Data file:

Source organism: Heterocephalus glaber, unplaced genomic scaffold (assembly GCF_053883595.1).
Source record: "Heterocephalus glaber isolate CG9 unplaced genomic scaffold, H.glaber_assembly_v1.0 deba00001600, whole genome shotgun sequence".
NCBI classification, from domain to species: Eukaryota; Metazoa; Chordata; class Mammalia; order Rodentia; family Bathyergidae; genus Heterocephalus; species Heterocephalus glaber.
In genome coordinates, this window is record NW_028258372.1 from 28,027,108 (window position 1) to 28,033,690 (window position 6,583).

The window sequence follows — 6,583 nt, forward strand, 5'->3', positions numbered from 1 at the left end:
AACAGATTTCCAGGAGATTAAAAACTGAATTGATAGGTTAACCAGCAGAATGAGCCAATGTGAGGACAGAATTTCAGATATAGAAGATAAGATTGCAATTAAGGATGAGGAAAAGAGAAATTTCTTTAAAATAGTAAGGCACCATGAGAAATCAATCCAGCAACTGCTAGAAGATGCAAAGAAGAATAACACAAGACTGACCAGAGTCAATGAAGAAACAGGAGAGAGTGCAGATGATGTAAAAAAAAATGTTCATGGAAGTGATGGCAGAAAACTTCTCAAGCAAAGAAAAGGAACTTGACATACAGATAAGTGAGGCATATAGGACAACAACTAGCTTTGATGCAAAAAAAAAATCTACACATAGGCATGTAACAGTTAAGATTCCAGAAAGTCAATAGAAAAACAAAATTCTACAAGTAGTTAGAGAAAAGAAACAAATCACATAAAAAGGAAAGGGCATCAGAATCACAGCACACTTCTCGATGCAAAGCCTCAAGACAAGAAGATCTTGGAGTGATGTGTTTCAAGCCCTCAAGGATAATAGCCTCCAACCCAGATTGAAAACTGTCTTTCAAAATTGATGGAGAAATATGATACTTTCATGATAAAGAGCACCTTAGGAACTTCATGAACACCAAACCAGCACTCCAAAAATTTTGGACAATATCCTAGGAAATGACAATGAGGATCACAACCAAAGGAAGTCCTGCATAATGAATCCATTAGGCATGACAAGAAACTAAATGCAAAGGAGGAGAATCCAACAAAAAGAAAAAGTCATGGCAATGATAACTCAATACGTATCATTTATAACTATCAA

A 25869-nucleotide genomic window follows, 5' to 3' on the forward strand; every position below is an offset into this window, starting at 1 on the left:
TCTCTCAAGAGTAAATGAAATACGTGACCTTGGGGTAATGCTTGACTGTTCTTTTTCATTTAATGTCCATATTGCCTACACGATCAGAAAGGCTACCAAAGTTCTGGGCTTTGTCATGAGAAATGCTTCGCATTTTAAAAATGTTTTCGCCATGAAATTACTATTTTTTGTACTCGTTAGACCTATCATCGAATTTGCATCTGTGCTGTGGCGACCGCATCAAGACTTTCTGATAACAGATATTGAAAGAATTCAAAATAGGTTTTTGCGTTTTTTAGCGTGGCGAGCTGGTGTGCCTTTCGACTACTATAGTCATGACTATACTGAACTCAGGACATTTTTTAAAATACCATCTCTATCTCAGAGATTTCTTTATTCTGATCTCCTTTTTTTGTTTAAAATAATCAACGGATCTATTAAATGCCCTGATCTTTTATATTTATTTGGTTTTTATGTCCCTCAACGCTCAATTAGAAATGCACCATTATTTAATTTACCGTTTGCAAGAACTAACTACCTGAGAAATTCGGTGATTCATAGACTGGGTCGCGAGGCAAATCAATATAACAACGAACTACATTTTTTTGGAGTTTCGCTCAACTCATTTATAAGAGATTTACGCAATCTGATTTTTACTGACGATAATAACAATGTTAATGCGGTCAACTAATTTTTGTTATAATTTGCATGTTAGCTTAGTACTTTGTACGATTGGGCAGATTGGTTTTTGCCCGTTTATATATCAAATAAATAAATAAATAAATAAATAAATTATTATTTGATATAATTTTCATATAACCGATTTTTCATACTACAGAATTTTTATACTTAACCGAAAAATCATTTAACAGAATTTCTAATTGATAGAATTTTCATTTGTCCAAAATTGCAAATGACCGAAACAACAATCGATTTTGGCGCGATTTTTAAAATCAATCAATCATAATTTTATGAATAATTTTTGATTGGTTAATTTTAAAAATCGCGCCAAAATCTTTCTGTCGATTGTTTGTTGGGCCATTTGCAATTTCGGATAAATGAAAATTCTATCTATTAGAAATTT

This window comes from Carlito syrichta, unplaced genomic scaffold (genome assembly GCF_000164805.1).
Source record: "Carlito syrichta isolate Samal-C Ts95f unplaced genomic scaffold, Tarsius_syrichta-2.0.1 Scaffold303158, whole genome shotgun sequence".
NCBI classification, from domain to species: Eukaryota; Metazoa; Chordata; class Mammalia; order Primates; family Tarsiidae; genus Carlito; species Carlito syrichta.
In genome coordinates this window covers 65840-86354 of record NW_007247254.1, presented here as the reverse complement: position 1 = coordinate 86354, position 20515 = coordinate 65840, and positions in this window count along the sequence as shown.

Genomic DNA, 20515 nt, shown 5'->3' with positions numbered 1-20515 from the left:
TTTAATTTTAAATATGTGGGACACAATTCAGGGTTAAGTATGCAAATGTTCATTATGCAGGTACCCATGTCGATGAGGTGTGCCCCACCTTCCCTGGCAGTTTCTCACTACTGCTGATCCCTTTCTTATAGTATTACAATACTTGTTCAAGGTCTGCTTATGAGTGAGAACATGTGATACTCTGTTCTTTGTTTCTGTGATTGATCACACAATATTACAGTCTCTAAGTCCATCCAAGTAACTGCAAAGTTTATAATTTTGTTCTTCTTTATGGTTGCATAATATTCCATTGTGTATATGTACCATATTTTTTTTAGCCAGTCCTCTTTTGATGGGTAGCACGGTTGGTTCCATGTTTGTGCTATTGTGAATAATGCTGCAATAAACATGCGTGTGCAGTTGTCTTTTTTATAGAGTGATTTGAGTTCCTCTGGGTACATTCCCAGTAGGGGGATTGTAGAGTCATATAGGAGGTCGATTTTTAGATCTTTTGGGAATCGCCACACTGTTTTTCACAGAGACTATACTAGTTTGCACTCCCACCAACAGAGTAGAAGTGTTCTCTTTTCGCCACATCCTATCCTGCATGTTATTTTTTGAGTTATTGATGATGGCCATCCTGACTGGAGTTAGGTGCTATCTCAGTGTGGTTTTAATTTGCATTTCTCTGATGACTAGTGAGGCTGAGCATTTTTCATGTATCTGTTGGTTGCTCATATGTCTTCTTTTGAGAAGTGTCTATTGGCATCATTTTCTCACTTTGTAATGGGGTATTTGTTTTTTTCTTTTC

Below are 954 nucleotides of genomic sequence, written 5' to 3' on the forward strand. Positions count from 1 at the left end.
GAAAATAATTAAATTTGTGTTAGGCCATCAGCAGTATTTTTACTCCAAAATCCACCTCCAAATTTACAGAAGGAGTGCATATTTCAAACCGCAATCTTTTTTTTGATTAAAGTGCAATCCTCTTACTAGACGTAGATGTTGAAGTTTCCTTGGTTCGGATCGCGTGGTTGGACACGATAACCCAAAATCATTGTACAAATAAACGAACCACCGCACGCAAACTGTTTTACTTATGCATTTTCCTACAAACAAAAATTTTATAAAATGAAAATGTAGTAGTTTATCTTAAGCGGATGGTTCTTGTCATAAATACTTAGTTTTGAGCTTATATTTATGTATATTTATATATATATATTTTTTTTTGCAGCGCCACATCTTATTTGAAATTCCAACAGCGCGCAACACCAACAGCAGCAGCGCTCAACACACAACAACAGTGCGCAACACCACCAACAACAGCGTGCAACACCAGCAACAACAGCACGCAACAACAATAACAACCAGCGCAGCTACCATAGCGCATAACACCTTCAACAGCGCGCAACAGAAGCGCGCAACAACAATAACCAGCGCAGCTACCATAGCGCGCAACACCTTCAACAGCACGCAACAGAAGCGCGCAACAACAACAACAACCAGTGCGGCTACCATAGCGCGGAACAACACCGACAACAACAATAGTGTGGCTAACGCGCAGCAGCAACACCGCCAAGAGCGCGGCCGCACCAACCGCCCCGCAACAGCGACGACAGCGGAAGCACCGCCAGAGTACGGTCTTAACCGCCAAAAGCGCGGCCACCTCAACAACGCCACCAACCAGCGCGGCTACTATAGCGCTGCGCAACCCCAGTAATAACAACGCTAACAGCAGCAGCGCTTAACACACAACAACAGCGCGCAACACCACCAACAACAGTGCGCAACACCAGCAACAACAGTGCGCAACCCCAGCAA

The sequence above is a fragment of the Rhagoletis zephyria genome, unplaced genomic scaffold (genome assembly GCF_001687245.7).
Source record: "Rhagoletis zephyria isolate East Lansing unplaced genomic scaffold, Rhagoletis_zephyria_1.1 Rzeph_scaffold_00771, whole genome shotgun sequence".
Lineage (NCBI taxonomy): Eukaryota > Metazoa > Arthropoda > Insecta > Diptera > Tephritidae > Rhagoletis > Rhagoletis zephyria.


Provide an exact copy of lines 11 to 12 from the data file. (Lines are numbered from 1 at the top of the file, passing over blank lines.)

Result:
NCBI classification, from domain to species: Eukaryota; Metazoa; Chordata; class Mammalia; order Primates; family Tarsiidae; genus Carlito; species Carlito syrichta.
In genome coordinates this window covers 65840-86354 of record NW_007247254.1, presented here as the reverse complement: position 1 = coordinate 86354, position 20515 = coordinate 65840, and positions in this window count along the sequence as shown.